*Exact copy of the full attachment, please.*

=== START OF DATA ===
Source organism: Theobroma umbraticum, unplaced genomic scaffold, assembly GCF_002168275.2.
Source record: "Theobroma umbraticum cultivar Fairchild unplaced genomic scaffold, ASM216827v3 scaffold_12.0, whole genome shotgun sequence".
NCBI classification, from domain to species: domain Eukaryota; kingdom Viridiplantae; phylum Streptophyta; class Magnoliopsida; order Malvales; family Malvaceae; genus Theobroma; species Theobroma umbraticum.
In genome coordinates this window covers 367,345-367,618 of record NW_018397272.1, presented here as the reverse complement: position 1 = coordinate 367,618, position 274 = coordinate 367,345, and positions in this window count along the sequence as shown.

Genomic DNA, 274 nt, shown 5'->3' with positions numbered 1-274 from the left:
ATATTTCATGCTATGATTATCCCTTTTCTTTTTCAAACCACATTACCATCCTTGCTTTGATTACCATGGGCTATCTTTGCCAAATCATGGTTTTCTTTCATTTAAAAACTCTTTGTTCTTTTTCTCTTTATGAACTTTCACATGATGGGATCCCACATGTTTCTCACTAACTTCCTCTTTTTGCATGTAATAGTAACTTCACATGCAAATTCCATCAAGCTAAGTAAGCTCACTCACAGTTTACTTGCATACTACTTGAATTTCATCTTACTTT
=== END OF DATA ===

Source organism: Theobroma umbraticum, unplaced genomic scaffold, assembly GCF_002168275.2.
Source record: "Theobroma umbraticum cultivar Fairchild unplaced genomic scaffold, ASM216827v3 scaffold_12.0, whole genome shotgun sequence".
NCBI classification, from domain to species: domain Eukaryota; kingdom Viridiplantae; phylum Streptophyta; class Magnoliopsida; order Malvales; family Malvaceae; genus Theobroma; species Theobroma umbraticum.
In genome coordinates this window covers 367,345-367,618 of record NW_018397272.1, presented here as the reverse complement: position 1 = coordinate 367,618, position 274 = coordinate 367,345, and positions in this window count along the sequence as shown.

Genomic DNA, 274 nt, shown 5'->3' with positions numbered 1-274 from the left:
ATATTTCATGCTATGATTATCCCTTTTCTTTTTCAAACCACATTACCATCCTTGCTTTGATTACCATGGGCTATCTTTGCCAAATCATGGTTTTCTTTCATTTAAAAACTCTTTGTTCTTTTTCTCTTTATGAACTTTCACATGATGGGATCCCACATGTTTCTCACTAACTTCCTCTTTTTGCATGTAATAGTAACTTCACATGCAAATTCCATCAAGCTAAGTAAGCTCACTCACAGTTTACTTGCATACTACTTGAATTTCATCTTACTTT